THE GEYSER GIRL OF YELLOWSTONE PARK.
“Faithful I have sought to be in all my ways
Since my conception in fire and in water.
“To be a fount of wisdom and purity of spirit
Far more prized than veins of gold and silver
And to this my soul has aspired.
“Not due to my own pursuits
That man named me the Faithful Elder.
A Higher Oath than mine has fixed
My pleasant boundaries
And the times of my bursting forth into the open
Not of my choosing.
“The countenances of multitudes I have beheld
And have seen them take delight in my greeting.
They throng close to my doorway
Men, women and children
Eager witnesses of my mystery.
“From every corner of the earth, bringing
The languages of ancient lands upon their lips
And their spices upon their garments.
“And what they find takes on a meaning of its own
Amidst the resplendent pillar.”
Early next morning, Flower of the Steam Basin paid visit to the neighboring geysers...
“Child,” Giantess welcomed her, “Do await word before entering my abode this morning. Why, the most wondrously exhilarating sensation has taken hold of me. I feel as though ready to erupt at any moment.”
Flower of the Steam Basin, having rarely witnessed Giantess’ eruptions, grew excited and began to dance. A few minutes later, the waters of Giantess sent forth small bursts, after which they jetted upwards in magnificent fashion. “Take your refuge with me quickly, Flower of the Steam Basin,” Beehive called to her. “For, two couples approach to behold the soaring vision of loveliness towering far above them.”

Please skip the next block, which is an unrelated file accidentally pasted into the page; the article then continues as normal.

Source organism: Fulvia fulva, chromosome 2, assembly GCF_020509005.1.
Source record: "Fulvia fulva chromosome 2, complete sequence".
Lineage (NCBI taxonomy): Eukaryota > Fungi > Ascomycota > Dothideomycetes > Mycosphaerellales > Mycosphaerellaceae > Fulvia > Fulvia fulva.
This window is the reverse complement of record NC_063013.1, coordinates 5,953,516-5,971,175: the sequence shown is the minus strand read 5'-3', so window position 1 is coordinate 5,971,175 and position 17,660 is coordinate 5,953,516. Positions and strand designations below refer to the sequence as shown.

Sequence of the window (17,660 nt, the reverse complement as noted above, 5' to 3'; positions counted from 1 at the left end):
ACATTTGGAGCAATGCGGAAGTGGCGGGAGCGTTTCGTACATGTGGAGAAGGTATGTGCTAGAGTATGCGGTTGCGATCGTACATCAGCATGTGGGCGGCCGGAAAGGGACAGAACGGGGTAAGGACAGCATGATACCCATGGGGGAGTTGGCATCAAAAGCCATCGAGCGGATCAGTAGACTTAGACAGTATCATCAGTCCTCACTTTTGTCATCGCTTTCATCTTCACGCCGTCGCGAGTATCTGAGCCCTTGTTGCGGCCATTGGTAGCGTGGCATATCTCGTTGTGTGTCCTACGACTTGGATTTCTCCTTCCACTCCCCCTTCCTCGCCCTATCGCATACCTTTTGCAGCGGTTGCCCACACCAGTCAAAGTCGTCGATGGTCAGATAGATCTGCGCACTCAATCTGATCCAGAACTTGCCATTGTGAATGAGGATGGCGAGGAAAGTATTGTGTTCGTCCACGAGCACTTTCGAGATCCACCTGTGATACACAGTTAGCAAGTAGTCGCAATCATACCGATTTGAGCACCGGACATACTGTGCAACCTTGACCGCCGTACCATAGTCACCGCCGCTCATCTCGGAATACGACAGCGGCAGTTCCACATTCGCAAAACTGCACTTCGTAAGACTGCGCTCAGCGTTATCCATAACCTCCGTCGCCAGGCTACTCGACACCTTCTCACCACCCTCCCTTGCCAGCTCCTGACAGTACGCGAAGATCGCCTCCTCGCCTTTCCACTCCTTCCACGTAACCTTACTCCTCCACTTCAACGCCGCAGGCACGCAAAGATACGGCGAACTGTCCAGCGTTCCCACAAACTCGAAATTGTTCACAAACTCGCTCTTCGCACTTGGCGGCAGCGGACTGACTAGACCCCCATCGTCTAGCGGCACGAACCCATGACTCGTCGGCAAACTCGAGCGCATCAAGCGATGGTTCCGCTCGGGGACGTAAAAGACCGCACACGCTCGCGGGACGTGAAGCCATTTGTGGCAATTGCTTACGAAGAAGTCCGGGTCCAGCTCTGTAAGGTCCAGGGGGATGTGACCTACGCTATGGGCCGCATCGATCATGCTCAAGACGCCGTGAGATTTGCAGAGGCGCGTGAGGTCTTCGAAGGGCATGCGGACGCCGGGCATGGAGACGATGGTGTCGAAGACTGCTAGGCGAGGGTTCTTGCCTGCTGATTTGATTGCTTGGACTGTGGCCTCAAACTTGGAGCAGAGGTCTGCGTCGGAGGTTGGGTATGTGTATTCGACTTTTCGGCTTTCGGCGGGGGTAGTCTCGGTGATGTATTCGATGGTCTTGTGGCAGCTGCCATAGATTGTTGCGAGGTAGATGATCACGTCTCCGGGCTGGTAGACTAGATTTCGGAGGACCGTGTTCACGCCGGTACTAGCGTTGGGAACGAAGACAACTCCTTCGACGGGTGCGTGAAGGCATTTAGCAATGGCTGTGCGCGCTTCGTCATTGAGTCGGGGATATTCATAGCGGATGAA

For twelve hours did Giantess erupt, and during the first two, Flower of the Steam Basin would re-emerge when safe, and retreat again at the presence of tourists. “Child,” Beehive was aglow, “Do take of my waters a drink of celebration. For, your most timely and loving visit completes what has been a splendid morning.”
And, as Flower of the Steam Basin thanked him and took drink, Beehive continued:
“When Giantess has returned to take repose
I will take my grateful turn
Leaping that much closer to Heaven
In my own exultant dance over her elevated state:
“Far greater and immeasurable
The happiness found within one’s own self
When we behold the joy of others.”
Thus, a child of mysterious origins, adopted and reared from infancy by Old Faithful geyser and Bearer of Song, a mother buffalo, ascends the spiritual ladder one rung at a time through the teachings, stories and proverbial sayings of her elders: in a Yellowstone National Park where the animals, the geysers, the wind and water speak their own languages. Gaining maturity, Flower of the Steam Basin learns the meaning of giving back in good times and perilous.
Taking place against a historic backdrop, from the First U.S. Yellowstone Cavalry to the Park Rangers, the book provides insight into life in the Greater Yellowstone region at the turn of the twentieth century, and depicts the park's flora, fauna and delicate ecological balance in language understandable to readers ages 10 through adult.
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